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Guest Commentary: Time to Differentiate Harmful From Harmless

Jun 4, 2007  •  Post A Comment

I am not thrilled by the politically controlled Federal Communications Commission and the rules that it has either implemented or wishes to have available to implement. I support the notion instilled in me as a child, which I have modified a bit here: “Sticks and stones can break my bones but names, nakedness and pictures can never harm me.”
As a part of my generation’s discomfort and shame connected to our bodies, I would like to allow most if not all body parts to be shown on television, with the understanding that most of the population will not become catatonic if they view a woman’s breast or a man’s penis. I know that this is certainly an unproven theory, but what the hell.
Broadcast television should have certain specific restrictions regarding the depiction of sexual acts that can be articulated by people who are smarter and more able to define them than I am.
Although it is a difficult restriction to implement, violence depicted by the broadcast media could be reduced, not by an MPAA type of review system, but by broadcasters paying a little more attention to the issue. I still find it difficult to understand why violence depicted that is connected to a real war is OK but “fooling around” violence depicted on television is not.
I have asked my friends who are critical of sexual and violent content one question about violence that as a rule ends the debate. “Two men are having an argument. One man kicks the other in the shins-is that OK? Or he kicks him in the thigh-is that OK? To make my point, what about kicking someone in the groin?”
Cable network content should have no restrictions. If you don’t want to have your children see the stuff, or the content is not to your liking, do not let it into your house!
All media should have as few rules as possible, and potential rules should be crafted by a secular majority-not by a vocal religious minority.
All language is acceptable. No exceptions.
Burt Marcus, my friend and former associate at Columbia Pictures, where he served as general counsel, called my attention to the movie “Inherit the Wind.” In the film Spencer Tracy played Henry Drummond (based on Clarence Darrow), a lawyer defending a teacher who had taught the theory of evolution in high school.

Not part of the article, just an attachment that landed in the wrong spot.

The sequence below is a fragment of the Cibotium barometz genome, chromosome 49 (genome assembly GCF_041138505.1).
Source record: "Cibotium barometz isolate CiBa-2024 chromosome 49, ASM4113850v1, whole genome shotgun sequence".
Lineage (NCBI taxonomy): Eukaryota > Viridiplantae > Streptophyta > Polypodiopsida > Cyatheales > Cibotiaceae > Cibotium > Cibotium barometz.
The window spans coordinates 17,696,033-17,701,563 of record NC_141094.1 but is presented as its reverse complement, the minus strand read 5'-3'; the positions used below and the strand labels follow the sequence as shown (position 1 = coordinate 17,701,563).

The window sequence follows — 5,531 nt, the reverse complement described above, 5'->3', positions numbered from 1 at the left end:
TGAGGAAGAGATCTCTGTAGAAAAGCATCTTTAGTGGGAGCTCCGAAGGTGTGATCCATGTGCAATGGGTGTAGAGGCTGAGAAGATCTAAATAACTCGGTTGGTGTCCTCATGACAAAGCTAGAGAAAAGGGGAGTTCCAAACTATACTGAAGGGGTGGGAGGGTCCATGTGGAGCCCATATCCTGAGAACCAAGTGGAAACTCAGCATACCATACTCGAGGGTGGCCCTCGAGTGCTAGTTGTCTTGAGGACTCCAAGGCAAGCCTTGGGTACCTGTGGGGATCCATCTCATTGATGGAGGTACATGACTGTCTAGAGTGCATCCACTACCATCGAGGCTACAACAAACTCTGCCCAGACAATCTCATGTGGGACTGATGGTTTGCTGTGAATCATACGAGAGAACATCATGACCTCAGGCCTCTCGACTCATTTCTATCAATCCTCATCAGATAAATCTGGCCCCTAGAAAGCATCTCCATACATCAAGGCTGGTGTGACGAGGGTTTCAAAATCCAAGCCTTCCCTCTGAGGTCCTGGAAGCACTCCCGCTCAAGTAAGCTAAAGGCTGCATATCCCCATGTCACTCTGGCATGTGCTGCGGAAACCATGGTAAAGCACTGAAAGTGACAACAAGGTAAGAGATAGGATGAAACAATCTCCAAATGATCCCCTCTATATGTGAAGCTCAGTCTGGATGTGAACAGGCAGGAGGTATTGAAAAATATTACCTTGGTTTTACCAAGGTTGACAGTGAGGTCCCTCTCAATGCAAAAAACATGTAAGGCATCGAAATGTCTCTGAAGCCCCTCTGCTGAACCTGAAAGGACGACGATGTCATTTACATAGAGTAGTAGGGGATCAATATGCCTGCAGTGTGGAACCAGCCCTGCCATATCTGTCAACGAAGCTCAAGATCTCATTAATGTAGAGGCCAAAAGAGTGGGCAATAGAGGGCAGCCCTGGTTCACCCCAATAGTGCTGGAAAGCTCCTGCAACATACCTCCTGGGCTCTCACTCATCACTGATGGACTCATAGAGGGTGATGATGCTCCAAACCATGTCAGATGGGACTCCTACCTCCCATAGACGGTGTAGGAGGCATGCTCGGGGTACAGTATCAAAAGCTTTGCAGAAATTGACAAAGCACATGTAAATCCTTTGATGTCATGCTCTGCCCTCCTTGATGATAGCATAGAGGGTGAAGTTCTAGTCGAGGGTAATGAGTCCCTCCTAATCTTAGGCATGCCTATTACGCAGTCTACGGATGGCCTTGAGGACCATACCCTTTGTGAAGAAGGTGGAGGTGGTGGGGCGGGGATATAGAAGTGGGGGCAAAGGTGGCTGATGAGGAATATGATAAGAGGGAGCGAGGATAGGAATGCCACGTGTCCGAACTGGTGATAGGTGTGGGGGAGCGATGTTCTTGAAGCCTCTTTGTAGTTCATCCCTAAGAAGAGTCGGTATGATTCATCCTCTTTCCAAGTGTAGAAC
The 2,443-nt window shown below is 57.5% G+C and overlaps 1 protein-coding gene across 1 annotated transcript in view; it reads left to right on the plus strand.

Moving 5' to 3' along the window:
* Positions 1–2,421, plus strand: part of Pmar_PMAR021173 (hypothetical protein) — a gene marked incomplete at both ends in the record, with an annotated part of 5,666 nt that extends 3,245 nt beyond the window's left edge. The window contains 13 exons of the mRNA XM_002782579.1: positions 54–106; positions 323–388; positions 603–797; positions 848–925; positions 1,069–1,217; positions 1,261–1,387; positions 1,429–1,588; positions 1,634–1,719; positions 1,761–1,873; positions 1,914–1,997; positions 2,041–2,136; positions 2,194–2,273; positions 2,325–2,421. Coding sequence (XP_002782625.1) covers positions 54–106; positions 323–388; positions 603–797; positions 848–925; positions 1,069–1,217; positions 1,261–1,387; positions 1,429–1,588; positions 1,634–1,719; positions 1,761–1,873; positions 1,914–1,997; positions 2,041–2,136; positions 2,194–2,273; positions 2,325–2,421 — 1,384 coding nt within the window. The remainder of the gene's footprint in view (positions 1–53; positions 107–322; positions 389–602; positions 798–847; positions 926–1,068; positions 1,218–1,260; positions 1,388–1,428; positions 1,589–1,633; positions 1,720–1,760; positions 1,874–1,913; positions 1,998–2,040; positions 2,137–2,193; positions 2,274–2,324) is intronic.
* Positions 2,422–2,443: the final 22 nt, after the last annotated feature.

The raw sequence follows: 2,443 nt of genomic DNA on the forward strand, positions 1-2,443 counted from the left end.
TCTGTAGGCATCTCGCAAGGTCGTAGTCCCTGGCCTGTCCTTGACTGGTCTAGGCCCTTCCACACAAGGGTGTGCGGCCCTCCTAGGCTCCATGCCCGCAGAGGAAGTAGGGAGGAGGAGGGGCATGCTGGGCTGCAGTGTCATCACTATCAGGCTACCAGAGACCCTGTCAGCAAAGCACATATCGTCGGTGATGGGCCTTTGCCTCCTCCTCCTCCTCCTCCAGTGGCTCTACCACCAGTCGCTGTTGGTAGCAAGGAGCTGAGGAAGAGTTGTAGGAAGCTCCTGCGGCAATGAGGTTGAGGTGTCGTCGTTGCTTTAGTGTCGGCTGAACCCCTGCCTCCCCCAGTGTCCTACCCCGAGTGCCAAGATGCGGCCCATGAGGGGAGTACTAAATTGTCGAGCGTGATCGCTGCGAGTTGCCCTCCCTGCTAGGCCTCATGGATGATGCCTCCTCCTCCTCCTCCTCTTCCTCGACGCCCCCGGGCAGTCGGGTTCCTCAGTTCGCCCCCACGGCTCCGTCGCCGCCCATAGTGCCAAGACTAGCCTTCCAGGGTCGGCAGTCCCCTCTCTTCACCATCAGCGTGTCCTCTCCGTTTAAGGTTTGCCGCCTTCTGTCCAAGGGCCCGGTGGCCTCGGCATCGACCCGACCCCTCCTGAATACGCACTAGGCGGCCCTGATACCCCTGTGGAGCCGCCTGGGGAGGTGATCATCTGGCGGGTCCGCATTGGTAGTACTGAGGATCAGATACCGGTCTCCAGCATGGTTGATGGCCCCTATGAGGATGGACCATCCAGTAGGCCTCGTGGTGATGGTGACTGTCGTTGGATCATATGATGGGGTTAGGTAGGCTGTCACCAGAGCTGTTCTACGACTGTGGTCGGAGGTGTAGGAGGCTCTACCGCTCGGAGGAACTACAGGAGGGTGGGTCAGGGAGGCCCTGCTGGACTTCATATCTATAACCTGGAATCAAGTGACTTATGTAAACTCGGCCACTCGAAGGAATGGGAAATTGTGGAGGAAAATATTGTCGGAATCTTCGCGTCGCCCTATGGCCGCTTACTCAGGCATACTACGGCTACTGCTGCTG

What follows is my personal version of a line or two from a soliloquy Drummond delivers:
“I don’t swear for the hell of it. I learned both proper language and vulgarities in the streets of New York. I have lusted to view and touch woman’s bodies as often as I can. The denial of pictures and words did not assist me in developing a healthy attitude about my own sexuality. I can only imagine what effect the Janet Jackson issue has had on our kids, not in the brief glimpse of her breast, but rather the evil attributed to the incident.”
If a kid did have a reasonably healthy attitude about the female body, what effect would this incident have had? Don Imus was assassinated for consistently offending someone or other while informing and entertaining many. Allowing the few to determine what the many will see or hear is a travesty. How many have been harmed by listening to or seeing George Carlin’s Seven Dirty Words, Imus’ racial rant or Janet Jackson’s breast?
The feds want to move inexorably into a position of becoming the instrument of preventing the 21st-century media from presenting the modern version of “evolution.” They and theirs “want to know best” as to what everyone in our society sees or hears.”
It is 10,000 BC. A father is guarding the entrance to a cave. He is asked why he is not allowing his children to go into the cave. He replies, “Someone has painted images of naked men and women on the walls of the cave and I don’t want my children to see it.”
We have come a long way, haven’t we? Ain’t progress grand?
Norman Horowitz is a former president of Columbia Pictures Television, a former president of Polygram Television and a former president of MGM/UA Telecommunications Co. He is currently still a father and grandfather.

9 Comments

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